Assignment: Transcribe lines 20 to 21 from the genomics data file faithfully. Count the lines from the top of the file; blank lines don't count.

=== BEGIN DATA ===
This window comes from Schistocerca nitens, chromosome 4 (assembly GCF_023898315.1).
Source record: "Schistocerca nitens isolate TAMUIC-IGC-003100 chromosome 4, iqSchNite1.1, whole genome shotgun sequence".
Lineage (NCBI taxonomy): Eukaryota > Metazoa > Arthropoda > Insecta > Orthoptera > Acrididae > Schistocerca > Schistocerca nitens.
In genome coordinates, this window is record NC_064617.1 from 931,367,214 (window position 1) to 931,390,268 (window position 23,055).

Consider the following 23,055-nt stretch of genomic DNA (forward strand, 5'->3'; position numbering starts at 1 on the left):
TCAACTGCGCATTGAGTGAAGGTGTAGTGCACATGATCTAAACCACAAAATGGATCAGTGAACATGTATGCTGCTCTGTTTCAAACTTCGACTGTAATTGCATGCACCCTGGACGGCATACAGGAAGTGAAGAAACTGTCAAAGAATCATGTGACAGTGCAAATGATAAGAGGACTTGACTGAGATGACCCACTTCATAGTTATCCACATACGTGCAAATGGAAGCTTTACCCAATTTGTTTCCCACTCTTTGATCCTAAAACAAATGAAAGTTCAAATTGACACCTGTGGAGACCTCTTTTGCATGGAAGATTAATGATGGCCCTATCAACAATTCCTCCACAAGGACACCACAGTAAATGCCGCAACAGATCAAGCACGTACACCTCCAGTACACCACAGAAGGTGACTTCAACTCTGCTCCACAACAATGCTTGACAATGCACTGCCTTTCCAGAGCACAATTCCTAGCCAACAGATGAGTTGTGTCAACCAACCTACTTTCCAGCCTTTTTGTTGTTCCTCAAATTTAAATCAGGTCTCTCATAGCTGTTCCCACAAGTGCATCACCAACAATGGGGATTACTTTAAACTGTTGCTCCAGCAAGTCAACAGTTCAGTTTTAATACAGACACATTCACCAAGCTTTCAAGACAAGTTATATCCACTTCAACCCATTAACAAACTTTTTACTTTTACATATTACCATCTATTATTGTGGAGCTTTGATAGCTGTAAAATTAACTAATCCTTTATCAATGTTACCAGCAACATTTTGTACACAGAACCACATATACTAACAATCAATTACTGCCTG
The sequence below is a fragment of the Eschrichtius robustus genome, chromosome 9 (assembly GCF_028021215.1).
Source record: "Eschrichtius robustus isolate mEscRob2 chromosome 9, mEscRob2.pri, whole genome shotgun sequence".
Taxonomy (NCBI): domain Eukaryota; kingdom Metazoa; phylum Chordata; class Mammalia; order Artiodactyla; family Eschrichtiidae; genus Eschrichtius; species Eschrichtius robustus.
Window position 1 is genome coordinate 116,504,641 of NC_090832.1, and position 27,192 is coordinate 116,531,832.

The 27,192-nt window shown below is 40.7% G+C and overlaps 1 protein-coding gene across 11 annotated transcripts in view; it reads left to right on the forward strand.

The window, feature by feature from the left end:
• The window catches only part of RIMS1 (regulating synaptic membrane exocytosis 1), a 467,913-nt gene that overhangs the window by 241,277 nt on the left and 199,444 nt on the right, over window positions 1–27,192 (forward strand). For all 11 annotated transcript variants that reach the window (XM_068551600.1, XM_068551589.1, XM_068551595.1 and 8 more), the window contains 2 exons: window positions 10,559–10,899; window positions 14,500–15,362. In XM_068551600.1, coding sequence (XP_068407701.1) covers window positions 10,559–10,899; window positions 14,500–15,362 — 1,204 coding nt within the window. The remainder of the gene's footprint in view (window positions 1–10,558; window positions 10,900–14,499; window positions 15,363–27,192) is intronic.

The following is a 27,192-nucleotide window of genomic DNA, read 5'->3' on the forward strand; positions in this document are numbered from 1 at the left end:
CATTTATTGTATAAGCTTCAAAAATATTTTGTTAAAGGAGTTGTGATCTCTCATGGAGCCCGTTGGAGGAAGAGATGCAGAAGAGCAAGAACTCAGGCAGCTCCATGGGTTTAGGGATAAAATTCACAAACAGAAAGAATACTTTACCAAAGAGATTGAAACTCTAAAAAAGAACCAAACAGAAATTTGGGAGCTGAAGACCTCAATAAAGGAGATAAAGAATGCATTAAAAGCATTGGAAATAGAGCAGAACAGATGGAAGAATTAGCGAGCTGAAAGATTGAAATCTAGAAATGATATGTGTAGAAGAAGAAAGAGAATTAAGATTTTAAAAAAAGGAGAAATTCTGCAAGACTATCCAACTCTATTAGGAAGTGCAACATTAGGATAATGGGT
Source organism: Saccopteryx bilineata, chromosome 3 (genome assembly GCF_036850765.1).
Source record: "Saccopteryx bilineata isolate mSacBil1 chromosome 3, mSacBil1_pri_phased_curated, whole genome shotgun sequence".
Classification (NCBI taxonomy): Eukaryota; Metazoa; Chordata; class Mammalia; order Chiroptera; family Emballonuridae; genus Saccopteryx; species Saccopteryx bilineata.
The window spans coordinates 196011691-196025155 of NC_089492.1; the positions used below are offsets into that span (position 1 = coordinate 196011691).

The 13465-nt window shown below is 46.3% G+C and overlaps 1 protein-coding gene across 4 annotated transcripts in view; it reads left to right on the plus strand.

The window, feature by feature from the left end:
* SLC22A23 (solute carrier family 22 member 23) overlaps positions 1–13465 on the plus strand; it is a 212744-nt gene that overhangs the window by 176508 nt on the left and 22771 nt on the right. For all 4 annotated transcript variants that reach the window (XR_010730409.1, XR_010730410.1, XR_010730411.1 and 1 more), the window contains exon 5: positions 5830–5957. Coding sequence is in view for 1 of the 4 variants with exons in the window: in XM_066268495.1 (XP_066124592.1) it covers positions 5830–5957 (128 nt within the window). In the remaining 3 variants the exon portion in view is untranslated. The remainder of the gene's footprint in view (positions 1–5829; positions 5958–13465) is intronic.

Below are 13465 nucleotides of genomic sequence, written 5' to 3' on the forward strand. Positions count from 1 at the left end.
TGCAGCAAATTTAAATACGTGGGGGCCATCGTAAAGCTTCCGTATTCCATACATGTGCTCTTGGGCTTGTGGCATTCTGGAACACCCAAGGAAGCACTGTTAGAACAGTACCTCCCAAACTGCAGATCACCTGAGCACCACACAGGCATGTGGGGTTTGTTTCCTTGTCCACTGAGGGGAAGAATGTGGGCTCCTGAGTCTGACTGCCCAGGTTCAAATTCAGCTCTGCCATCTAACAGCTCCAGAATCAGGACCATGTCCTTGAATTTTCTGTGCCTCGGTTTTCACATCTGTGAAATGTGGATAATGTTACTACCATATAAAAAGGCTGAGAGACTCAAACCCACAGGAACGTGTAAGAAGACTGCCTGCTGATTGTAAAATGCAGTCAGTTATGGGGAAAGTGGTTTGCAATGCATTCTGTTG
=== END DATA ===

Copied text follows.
The 13465-nt window shown below is 46.3% G+C and overlaps 1 protein-coding gene across 4 annotated transcripts in view; it reads left to right on the plus strand.

The window, feature by feature from the left end: